by Sabin Willett
"The interrogator shut her file and said, `Congratulations! Your interrogation is complete. You're innocent! You'll be leaving soon.' "
``When did this happen?" I asked.
Abdulnasir searched his memory. His foot moved back and forth the short length of the chain clipped to the floor. Then the young man spoke softly, ``The year after we got here -- 2003. In the spring, I think -- a long time ago."
Abdulnasir is in Guantanamo today, more than three years later.
Is Abdulnasir innocent?
Abdulnasir is a Uighur -- part of a Muslim minority whose central Asian homeland fell to the Communist Chinese in 1949. Ever since, the Uighurs have dreamed of independence and, ironically, of America, whose ideals they love. In the fog that followed the US invasion of Afghanistan five years ago, a number of Uighur men were sold to the United States by Pakistani bounty hunters.
Almost no one at Guantanamo was captured on a battlefield. Most were sold for bounties.
Last March my law firm filed for two Uighur men a habeas corpus petition -- a request that a court determine whether their imprisonment is legal. Only later, when we reached the base in July 2005, did we learn that the military had already concluded that the two were noncombatants. Only habeas corpus gave us the tool to press for release. On the eve of a court hearing last May, Adel and Abu Bakker were sent to Albania.
``Abdulnasir was with us," they said. ``We are not enemy combatants. Why do they call him that?"
So we filed a second petition for Abdulnasir and other Uighur men. The government has never explained their ``enemy combatant" badge. The military records bear out what the cleared Uighurs say, that Abdulnasir and the others were with them, and had no more connection with Al Qaeda or the Taliban or combat than they did.
Is Abdulnasir innocent?
The usual way we would answer that question -- the way we have answered it for centuries -- is in a habeas corpus hearing. The government would present whatever facts or law justify his imprisonment. Abdulnasir would respond, and a federal judge would decide. This habeas corpus proceeding is the most basic judicial protection we know, and the most ancient. The writ predates our own Constitution.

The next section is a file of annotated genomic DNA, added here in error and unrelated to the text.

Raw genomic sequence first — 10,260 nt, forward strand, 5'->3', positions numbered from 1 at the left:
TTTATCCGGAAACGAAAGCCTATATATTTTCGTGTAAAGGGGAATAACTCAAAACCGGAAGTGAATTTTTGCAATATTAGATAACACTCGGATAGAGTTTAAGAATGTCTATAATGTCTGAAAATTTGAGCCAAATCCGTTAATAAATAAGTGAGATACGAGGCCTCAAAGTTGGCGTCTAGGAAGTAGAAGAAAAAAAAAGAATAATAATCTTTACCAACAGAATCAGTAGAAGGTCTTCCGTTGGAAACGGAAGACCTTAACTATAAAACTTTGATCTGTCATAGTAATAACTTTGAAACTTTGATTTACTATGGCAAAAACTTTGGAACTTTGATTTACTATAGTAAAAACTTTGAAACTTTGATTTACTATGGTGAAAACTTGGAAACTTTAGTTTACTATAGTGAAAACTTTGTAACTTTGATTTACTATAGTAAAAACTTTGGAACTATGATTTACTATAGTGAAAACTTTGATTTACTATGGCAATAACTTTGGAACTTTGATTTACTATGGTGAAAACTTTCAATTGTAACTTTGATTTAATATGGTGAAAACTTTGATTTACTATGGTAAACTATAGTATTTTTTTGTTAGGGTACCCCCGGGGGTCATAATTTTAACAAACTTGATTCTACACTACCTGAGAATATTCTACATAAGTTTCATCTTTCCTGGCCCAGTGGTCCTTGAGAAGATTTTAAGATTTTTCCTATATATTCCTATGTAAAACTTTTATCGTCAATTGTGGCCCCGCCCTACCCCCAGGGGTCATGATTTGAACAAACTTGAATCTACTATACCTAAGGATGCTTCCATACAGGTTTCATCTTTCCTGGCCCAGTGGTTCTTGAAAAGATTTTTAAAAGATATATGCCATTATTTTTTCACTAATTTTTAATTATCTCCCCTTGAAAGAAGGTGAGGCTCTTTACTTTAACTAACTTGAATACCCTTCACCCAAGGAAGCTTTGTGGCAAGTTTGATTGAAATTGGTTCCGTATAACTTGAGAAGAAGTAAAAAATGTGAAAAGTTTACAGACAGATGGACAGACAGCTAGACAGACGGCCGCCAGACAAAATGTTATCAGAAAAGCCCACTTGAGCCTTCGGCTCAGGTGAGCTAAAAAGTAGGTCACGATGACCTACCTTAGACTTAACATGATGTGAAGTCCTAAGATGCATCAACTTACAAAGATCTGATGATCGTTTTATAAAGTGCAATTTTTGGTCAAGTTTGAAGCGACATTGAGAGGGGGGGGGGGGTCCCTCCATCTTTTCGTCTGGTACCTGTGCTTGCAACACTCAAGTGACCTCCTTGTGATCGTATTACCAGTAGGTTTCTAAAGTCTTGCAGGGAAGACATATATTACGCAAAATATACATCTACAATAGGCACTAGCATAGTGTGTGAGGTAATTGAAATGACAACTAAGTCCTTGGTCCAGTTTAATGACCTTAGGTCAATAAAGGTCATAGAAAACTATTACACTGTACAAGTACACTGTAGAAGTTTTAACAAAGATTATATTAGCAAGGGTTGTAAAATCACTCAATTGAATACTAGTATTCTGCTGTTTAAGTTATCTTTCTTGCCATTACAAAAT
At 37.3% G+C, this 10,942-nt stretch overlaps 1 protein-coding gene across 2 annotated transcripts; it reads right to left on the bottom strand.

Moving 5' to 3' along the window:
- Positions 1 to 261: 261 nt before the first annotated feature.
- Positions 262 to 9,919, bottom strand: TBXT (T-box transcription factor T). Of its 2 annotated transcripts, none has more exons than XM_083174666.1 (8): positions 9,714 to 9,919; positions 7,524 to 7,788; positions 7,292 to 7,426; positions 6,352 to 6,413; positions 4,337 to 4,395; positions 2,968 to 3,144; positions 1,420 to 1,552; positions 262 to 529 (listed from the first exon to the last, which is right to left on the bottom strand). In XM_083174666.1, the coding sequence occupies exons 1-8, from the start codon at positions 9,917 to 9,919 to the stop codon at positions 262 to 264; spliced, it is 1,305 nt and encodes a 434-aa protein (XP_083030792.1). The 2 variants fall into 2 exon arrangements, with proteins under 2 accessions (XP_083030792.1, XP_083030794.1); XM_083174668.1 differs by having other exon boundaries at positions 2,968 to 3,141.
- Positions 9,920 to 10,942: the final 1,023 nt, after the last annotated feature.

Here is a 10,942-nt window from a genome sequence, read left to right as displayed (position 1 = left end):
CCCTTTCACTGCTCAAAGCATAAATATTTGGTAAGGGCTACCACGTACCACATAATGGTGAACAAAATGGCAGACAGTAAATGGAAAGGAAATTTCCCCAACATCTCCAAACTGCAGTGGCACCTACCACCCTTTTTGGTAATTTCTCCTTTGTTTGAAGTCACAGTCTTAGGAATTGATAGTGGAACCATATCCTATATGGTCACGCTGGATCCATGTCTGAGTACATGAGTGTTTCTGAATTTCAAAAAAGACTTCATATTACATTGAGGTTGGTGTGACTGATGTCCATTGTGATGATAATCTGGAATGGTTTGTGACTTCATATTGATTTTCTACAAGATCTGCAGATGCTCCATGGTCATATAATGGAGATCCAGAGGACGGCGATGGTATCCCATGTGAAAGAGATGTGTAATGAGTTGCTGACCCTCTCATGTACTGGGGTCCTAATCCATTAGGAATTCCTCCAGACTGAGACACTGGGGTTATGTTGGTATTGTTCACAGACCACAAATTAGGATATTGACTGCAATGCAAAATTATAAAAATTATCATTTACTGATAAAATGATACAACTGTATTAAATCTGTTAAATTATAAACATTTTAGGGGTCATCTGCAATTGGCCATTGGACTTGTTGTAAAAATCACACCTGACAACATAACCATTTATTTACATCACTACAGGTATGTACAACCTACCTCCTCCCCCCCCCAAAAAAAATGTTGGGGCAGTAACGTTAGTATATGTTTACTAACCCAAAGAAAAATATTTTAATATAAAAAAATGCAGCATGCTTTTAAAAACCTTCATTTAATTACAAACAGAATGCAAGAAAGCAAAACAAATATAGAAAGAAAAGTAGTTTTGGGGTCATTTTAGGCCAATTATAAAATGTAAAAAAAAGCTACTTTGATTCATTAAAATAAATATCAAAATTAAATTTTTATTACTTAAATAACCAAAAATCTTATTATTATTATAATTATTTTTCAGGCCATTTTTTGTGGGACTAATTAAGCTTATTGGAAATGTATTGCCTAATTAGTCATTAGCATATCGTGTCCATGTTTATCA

But now Congress is considering a bill that would eliminate habeas corpus for Abdulnasir and hundreds of others at Guantanamo. It is a strange bill. It contains many pages to ensure that Khaled Sheikh Mohammed and other alleged 9/11 murderers will be fairly tried. Almost as an afterthought, it adds a provision that eliminates judicial review for men like Abdulnasir, who will never be tried, indeed, never be charged with anything.
The only question this bill would permit a court to review is whether a military panel followed Secretary Donald Rumsfeld's rules when it branded Abdulnasir an ``enemy combatant." That's not much of a review: The secretary's rules extended ``enemy combatant" to people who'd neither been enemies nor combatants, and never been on any battlefield. It let the panels rely on tortured ``confessions" and other secret evidence.
The other day Senate majority leader Bill Frist spoke of being within ``ten yards of vicious terrorists at Guantanamo." He almost snarled as he said it. I don't know who he saw, but I wish he'd joined me in Camp Echo with Abdulnasir and formed his judgment of this gentle man at the closer quarters from which physicians usually observe patients.
When, I wonder, did we become such a small people? So panicked by foes that we lash out at friends, so terrified by those who hate freedom that we abandon the very institutions that make us free?
I think our legislators need to travel again to Ground Zero, as I did on Sept. 8. It is a holy place, filled with sadness. And yet a new energy is felt there, a new urgency, an impatience with paranoia, a brash determination to rebuild. New Yorkers are confident today -- confident for many reasons, and among them, as President Eisenhower said so long ago, that we have habeas corpus, and we needn't fear any man.
Is Abdulnasir innocent?
A judge could tell us. The sad thing is this: If the bill passes, it won't matter.
Sabin Willett is a partner at Bingham McCutchen LLP.
© Copyright 2006 Boston Globe
Saturday, September 30, 2006
Friday, September 22, 2006
by Jeffrey Chester, the Nation
Despite growing opposition, Alaska Republican Senator Ted Stevens appears determined to pass his telecom giveaway bill this year. If Stevens and his pals in the telecom and cable industries prevail, expect the free flow of online content to be replaced by corporate infotainment like Anheuser-Busch's lowbrow broadband Bud TV.
Stevens is using his considerable political clout to get at least sixty senators to agree to bring the flawed measure to the floor. Stevens has acknowledged that his rewrite of the 1934 Communications Act now faces an uphill battle, primarily due to the controversy generated by public-interest groups over network neutrality, the guiding principle of the Internet, which guarantees all users have equal access to content and services.
Over the summer, Savetheinternet.com, Common Cause, USPIRG and many others worked to firm up support for network neutrality rules. As a result, six senators have come out in favor of Internet freedom--Vermont Independent Jim Jeffords and five Democrats (New Mexico's Jeff Bingaman, Minnesota's Mark Dayton, Iowa's Tom Harkin, Massachusetts's Edward Kennedy and New York's Chuck Schumer). There is also growing corporate and academic support for network neutrality--from Yahoo!, Google and Microsoft to the mainstream American Electronics Association.